Friday, 18 July 2008

“Gromit, that’s it! Cheese! We’ll go somewhere where there’s cheese!”

(All quotes from Wallace and Gromit, A Grand Day Out)

Being vegetarian is easy here. Fresh fruit and veg is well-presented, often prewashed, always overpriced. Prepared foods display a green “V,” and the grocer’s cooler is packed with sumptuous meals sans meat.

But organic and vegan... The first, in its purest sense, I’m unable to afford; the latter, too lazy to embrace.

In regard to veganism, I’ve adopted a less-than-ideal compromise. Much like “vegetarians” who eat fish and chicken, I presently drink soymilk and eat Feta. I’m a strict semi-vegan.

Dairy is simply better here. Exhibit A: Wallace and Gromit. In addition to gleaning awards for extraordinary claymation, they unexpectedly revived the nearly-bankrupt Wenselydale Cheese Factory into a thriving dairy. Exhibit B: There’s no exhibit B. Take my word, or that of the adventure-seeking clay creatures who traveled far to find fine cheese.




Produced in
North Yorkshire,
Wensleydale cheese
tastes like Fontinella


“Everybody knows the moon is made of cheese”


It isn’t just the cheese. If Google can’t yield a proper vegan creamer for my decaf, I remain in the camp of the cowards. Us vegan wannabes insist on full-flavor low-fat substitutes before we convert. Oh, don’t go there... Tofu doesn’t work no matter how much vanilla you pour in. Puréed almonds (plus vanilla) was someone else’s “delicious” idea. Any recipe with vanilla is suspect in this regard. I’m not making a smoothie, I want a creamy coffee.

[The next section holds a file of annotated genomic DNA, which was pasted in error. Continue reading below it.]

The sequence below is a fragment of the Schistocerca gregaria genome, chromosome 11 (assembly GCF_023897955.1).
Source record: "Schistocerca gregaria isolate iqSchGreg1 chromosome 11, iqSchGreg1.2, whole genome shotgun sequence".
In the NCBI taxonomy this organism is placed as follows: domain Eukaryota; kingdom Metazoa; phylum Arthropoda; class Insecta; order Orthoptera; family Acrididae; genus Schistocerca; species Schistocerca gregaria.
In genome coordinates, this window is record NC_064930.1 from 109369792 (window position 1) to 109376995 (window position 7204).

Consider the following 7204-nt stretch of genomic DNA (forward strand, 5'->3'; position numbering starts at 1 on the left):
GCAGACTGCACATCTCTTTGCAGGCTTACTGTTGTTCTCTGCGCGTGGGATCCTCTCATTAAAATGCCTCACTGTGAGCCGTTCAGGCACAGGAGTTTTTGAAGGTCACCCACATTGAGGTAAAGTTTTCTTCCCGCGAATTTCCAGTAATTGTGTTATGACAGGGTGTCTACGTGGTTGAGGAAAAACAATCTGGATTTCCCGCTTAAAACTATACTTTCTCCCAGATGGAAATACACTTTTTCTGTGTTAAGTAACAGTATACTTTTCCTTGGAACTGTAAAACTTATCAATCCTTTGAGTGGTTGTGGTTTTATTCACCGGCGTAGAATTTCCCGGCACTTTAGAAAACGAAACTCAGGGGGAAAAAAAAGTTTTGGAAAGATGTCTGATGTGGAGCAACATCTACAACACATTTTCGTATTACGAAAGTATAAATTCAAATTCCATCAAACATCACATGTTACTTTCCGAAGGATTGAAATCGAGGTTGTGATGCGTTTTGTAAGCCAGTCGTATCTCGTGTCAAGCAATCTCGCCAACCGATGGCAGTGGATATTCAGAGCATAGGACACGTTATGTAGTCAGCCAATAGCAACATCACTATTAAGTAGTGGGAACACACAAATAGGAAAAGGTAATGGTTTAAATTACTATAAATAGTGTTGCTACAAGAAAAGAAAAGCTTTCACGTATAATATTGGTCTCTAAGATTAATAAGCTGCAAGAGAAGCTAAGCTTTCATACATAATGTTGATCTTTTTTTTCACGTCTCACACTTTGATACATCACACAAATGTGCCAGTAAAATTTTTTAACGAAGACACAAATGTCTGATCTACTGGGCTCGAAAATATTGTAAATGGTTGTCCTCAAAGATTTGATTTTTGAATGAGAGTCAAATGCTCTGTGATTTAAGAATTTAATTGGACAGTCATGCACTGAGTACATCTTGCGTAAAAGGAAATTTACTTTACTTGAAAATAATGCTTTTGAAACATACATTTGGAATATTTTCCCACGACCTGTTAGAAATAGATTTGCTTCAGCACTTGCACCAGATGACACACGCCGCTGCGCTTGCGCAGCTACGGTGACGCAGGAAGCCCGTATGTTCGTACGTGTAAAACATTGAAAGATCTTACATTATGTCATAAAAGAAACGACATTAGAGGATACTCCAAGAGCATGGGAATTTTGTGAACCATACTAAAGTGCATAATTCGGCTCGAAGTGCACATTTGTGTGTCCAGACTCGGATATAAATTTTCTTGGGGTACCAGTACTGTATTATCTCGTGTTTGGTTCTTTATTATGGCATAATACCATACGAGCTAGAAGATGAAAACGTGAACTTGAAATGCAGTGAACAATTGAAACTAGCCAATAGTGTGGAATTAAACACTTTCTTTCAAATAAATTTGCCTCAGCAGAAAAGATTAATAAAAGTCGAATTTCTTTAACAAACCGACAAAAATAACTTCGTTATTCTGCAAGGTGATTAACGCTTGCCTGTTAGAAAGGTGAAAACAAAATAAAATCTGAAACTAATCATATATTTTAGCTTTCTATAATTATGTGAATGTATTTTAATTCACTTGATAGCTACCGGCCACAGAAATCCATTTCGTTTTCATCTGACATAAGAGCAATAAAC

Organic, on the other hand, has become surprisingly feasible, with little effort and no extra cost.

In the British Isles, “Display Until” and “Sell By” dates are observed more strictly than the Laws of Nature. Whether animal, fruit or vegetable, dates stamped on every consumable product wait to be expired and marked to half price or less. Remarkably many of these items are perkier than their “fresh” counterparts. And organic foods at half price are cheaper than regular foods at full price. A routine survey of yellow mark-down stickers yields a bagful of organic stuff for less.

The sport has produced some interesting new flavors and unusual meals. Fennel in stir-fry was one such surprise. Celeriac soup, however, remains resident in the back of the freezer, a lifer beyond freezer-burn.

A Grand Day Out

In this milieu, join us on a recent journey to Hadrian’s Wall, as we muse the very topic of health and wellness while Ben obeys the speed limit (for a change) behind an ozone-wrecking truck in a no-passing zone.

“At this leisurely speed,” I observe, “we can enjoy the view and read the signs that point to interesting places.” Cough. “Will you please pull over and let this guy get ahead?”

Just then Providence smiles and we spot a hand-written card, not unlike “Will Work for Food.” With a crooked arrow pointing right, “Organic Café” it says.

We are driving through a region of two-farm villages named Once Brewed and Twice Brewed. We’d be lucky to find any food establishment where second-century Roman ruins rule, let alone one
of the organic nature.

We agree to investigate and gladly trade our emissions trail for pristine farmland, cool crisp air, and the occasional whiff of honeysuckle and cowpasture.

We turn into a small courtyard. There’s a farmhouse to the right, a shed-turned-toilet in the center, and a cozy Café to the left. An elderly dog wakes, moves wearily to my car door and sniffs. Don’t jump, I say through my teeth. He walks away, too tired to waste time on a transient. A middle-aged woman is fetching coal. Quaint. Chickens free-range everywhere. Large metal milk jugs are stacked outside the shed-toilet. Organic cows graze in fields behind.